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I found a crude string comparison in a paper I am reading done as follows:

The equation they use is as follows (extracted from the paper with small word changes to make it more general and readable) I have tried to explain a bit more in my own words since the description by the author is not very clear (using an example by the author)

For example for 2 sequences ABCDE and BCEFA, there are two possible graphs

graph 1) which connects B with B C with C and E with E

graph 2) connects A with A

I cannot connect A with A when I am connecting the other three (graph 1) since that would be crossing lines (imagine you draw lines between B-B, C-C and E-E); that is the line inking A-A will cross the lines linking B-B, C-C and E-E. So these two sequences result in 2 possible graphs; one has 3 connections (BB, CC and EE) and the other only one (AA) then I calculate the score d as given by the equation below.

Consequently, to define the degree of similarity between two penta-strings we calculate the distance d between them. Aligning the two penta-strings, we look for all the identities between their characters, wherever these may be located. If each identity is represented by a link between both penta-strings, we define a graph for this pair. We call any part of this graph a configuration.

Next, we retain all of those configurations in which there is no character cross pairing (the meaning is explained in my example above, i.e., no crossings of links between identical characters and only those graphs are retained). Each of these is then evaluated as a function of the number p of characters related to the graph, the shifting Δi for the corresponding pairs and the gap δij between connected characters of each penta-string. The minimum value is chosen as characteristic and is called distance d: d Min(50 – 10p + ΣΔi + Σδij) Although very rough, this measure is generally in good agreement with the qualitative eye guided estimation. For instance, the distance between abcde and abcfg is 20, whereas that between abcde and abfcg is 23 =(50 – 30 + 1 +2).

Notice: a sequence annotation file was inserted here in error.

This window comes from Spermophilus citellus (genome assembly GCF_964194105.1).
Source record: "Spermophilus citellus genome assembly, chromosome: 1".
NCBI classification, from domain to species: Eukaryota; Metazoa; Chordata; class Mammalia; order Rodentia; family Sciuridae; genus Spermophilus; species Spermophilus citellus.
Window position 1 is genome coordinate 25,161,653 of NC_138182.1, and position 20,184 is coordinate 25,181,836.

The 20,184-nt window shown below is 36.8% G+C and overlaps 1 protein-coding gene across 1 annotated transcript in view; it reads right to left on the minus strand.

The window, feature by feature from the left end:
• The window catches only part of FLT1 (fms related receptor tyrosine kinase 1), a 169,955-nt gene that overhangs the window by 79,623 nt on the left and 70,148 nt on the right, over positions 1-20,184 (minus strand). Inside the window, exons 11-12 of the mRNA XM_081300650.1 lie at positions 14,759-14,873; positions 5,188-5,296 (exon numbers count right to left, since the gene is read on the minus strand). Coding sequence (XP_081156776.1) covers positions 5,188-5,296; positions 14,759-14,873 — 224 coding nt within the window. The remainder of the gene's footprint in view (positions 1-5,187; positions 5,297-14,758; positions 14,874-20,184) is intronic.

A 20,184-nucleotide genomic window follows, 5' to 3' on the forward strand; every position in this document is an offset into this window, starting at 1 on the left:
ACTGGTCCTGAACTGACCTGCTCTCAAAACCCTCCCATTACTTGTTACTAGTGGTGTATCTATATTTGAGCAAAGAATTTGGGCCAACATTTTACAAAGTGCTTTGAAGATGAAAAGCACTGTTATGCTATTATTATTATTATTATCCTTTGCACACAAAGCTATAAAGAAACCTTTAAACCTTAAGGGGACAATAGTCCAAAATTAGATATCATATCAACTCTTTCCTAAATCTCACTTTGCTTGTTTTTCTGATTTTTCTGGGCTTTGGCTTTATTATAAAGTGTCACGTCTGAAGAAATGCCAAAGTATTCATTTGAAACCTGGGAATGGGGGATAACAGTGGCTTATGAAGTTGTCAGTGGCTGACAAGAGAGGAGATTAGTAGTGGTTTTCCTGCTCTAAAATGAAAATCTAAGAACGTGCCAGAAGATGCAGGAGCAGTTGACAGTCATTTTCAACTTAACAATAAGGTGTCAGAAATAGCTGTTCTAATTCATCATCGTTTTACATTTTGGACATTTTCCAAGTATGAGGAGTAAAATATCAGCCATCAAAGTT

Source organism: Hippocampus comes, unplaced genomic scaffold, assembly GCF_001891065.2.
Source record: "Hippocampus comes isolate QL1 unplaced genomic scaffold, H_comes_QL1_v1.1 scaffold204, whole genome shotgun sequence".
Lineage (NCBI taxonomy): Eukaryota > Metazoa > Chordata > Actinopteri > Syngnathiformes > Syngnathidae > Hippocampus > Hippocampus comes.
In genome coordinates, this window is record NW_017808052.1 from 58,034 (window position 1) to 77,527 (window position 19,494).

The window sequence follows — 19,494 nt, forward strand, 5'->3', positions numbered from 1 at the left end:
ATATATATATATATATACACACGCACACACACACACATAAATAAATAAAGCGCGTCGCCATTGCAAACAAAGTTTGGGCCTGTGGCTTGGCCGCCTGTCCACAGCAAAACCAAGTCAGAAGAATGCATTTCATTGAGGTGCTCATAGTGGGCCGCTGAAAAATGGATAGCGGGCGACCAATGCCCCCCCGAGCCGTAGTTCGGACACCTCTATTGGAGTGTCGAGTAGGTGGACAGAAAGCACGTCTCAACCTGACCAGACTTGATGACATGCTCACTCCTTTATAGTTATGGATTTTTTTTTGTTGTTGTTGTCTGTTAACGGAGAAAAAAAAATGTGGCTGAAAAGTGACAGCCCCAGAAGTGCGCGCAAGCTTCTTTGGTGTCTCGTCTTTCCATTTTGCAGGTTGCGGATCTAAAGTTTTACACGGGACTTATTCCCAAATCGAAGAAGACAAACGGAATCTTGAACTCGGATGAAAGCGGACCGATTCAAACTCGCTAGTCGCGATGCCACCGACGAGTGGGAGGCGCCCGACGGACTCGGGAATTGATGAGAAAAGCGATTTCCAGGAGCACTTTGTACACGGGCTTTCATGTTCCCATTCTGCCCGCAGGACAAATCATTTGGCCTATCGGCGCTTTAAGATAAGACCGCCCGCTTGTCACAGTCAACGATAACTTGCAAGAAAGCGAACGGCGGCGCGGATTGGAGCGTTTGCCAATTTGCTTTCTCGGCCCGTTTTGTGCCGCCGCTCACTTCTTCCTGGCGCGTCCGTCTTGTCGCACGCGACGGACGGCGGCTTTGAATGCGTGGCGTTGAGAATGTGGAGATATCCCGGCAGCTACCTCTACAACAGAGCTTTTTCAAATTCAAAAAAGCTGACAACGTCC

I am confused as to how to go about doing this. Any suggestions to help me would be much appreciated.

I tried the Levenshtein and also simple sequence alignment as used in protein sequence comparison The link to the paper is:

I could not find any information on the first author, Alain Figureau and my emails to MA Soto have not been answered (as of today).

Thank you

share|improve this question
what have you tried? – user1 Oct 31 '12 at 19:24
You may have generalized this a bit, but this is still far too specific and reads out of context. At least provide a link to the paper so that we may get context out of reading it. – inspectorG4dget Oct 31 '12 at 19:25
You need to change the formulas in your post to include the + signs. d = Min(50 – 10p + ΣΔi + Σδij) and 23 = (50 – 30 + 1 + 2) – kreativitea Oct 31 '12 at 19:42
Look, while I'm not a protein biologist, as a scientist, I'm pretty good at this kind of stuff. And, if you don't rewrite the algorithm in plain English, you're not likely to get a lot of help. The original writer's command of the English language is not stellar, which makes it hard for a person outside the field to know exactly what calculations are taking place. (For instance, what does it mean to 'retain' a configuration?) – kreativitea Oct 31 '12 at 20:48

Well, it's definitely not Levenshtein:

>>> from nltk import metrics
>>> metrics.distance.edit_distance('abcde','abcfg')
>>> metrics.distance.edit_distance('abcde','abfcg')
>>> help(metrics.distance.edit_distance)
Help on function edit_distance in module nltk.metrics.distance:

edit_distance(s1, s2)
    Calculate the Levenshtein edit-distance between two strings.
    The edit distance is the number of characters that need to be
    substituted, inserted, or deleted, to transform s1 into s2.  For
    example, transforming "rain" to "shine" requires three steps,
    consisting of two substitutions and one insertion:
    "rain" -> "sain" -> "shin" -> "shine".  These operations could have
    been done in other orders, but at least three steps are needed.

    @param s1, s2: The strings to be analysed
    @type s1: C{string}
    @type s2: C{string}
    @rtype C{int}
share|improve this answer

Just after the text block you cite, there is a reference to a previous paper from the same authors : Secondary Structure of Proteins and Three-dimensional Pattern Recognition. I think it is worth to look into it if there is no explanantion of the distance (I'm not at work so I haven't the access to the full document).

Otherwise, you can also try to contact directly the authors : Alain Figureau seems to be an old-school French researcher with no contact whatsoever (no webpage, no e-mail, no "social networking",..) so I advise to try contacting M.A. Soto , whose e-mail is given at the end of the paper. I think they will give you the answer you're looking for : the experiment's procedure has to be crystal clear in order to be repeatable, it's part of the scientific method in research.

share|improve this answer

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